However, without discounting the significant value of a property manager to a building’s operation, it’s important to understand the owner-manager alignment in the implementation of the gross-up concepts. The manager performs a service for the owner. The utility and cleaning companies perform premises services for the tenants. The management fees paid to the manager should not be subject to gross-up in the same manner that premises cleaning and utilities costs should.

Practical Applications

The lease agreement between the owner and the tenant is the most critical document for ensuring the proper application of a gross-up concept. First, the lease has to indicate that a gross-up is permissible and should specify the occupancy threshold (100%, 95%, 90%, etc.) that will trigger the gross-up application. Each threshold should be determined in coordination with the representatives of the owner and tenant,paying particular attention to the building’s history of occupancy. A building that has a 10-year history of 95% occupancy should not command a 100% gross-up threshold, as it may actually have “dead” or permanent remnant spaces due to improper space configurations throughout the building.

      Second, the lease should specifically state the costs that are subject to gross-up rather than leaving it to individual interpretations, which may be influenced by long-perpetuated myths. 

      Third, the lease’s gross-up provision should except management fees, fixed, common area, and general building costs from being subject to gross-up in instances where additionally certainty may be required.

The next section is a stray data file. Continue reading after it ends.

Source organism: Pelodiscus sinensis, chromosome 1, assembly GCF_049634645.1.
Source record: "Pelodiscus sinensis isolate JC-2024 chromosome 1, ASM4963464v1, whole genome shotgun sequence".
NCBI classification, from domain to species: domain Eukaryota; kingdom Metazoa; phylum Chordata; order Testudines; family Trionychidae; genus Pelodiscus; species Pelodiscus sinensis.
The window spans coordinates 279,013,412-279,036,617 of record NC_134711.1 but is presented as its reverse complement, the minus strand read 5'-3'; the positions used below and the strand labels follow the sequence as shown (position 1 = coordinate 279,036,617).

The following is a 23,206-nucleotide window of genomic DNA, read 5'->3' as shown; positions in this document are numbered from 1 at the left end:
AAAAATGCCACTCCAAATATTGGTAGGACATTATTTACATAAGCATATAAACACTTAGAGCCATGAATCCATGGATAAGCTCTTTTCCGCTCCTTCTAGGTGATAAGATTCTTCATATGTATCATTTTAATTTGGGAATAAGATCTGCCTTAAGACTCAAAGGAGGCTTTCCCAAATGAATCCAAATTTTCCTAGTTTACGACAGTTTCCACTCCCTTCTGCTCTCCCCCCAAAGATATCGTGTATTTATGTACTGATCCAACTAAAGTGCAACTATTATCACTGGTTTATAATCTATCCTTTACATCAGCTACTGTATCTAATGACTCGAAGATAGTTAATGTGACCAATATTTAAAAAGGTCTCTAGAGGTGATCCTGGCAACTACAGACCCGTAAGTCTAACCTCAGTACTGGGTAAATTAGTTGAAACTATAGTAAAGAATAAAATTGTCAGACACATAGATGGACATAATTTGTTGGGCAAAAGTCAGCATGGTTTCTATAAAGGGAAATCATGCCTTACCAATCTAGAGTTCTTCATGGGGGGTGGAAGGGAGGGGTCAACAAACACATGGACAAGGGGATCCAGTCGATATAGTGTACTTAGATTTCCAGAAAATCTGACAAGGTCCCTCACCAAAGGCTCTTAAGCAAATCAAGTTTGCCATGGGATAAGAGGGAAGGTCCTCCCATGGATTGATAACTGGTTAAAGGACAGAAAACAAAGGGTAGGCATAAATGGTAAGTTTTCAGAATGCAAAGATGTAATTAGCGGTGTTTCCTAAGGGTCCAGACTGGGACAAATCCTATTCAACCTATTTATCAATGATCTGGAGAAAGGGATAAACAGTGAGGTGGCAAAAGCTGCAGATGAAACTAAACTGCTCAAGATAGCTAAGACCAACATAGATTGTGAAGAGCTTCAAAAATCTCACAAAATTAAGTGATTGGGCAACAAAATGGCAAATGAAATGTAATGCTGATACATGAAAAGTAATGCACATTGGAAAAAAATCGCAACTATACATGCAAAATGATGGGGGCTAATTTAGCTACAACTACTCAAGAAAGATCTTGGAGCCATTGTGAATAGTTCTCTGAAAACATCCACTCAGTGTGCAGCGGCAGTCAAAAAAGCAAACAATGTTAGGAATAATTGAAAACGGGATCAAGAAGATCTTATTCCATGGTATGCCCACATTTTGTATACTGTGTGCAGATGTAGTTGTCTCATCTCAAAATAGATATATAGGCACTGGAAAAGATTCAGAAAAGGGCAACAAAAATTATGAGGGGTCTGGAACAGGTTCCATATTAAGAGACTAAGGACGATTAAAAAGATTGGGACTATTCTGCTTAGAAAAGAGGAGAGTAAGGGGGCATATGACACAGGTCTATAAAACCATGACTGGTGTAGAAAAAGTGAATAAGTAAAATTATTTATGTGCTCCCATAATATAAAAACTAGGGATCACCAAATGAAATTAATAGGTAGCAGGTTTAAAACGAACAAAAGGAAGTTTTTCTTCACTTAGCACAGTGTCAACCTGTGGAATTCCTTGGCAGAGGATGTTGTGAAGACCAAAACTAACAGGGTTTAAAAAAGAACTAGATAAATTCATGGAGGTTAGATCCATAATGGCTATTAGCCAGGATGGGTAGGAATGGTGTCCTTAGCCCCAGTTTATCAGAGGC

The gross-up concept allows the landlord to recover certain select costs which occur, and therefore fluctuate, as a result of a tenant’s occupancy. The landlord benefits from including more costs in the gross-up pool and will resist modifications to the lease that will limit their ability to do so. As such, negotiating out a management fee cost may prove challenging in much the same manner that disputing a management fee gross-up based on a poorly written lease can be.  If the landlord cannot gross-up management fees, it can result in greater oversight and pressure on the property manager to increase building occupancy so as to defray the unrecovered portions of the fee.

Key Takeaways

  • The gross-up concept’s foundation is on occupancy fluctuations.
  • Management fee gross-up is inappropriate despite its fluctuation with occupancy because it has an added characteristic that differentiates it from “true” occupancy variable costs. It fluctuates primarily with leased tenancy (economic occupancy) rather than physical occupancy.
  • Leases should be structured to clearly reflect the gross-up concept by specifying the appropriate cost pools, occupancy thresholds, and clarifying exceptions to the gross-up calculations.
  • Poorly negotiated or structured gross-up clauses can perpetuate the management fee gross-up myth, resulting in landlord and tenant disputes over its application and increasing the tenant’s economic exposure.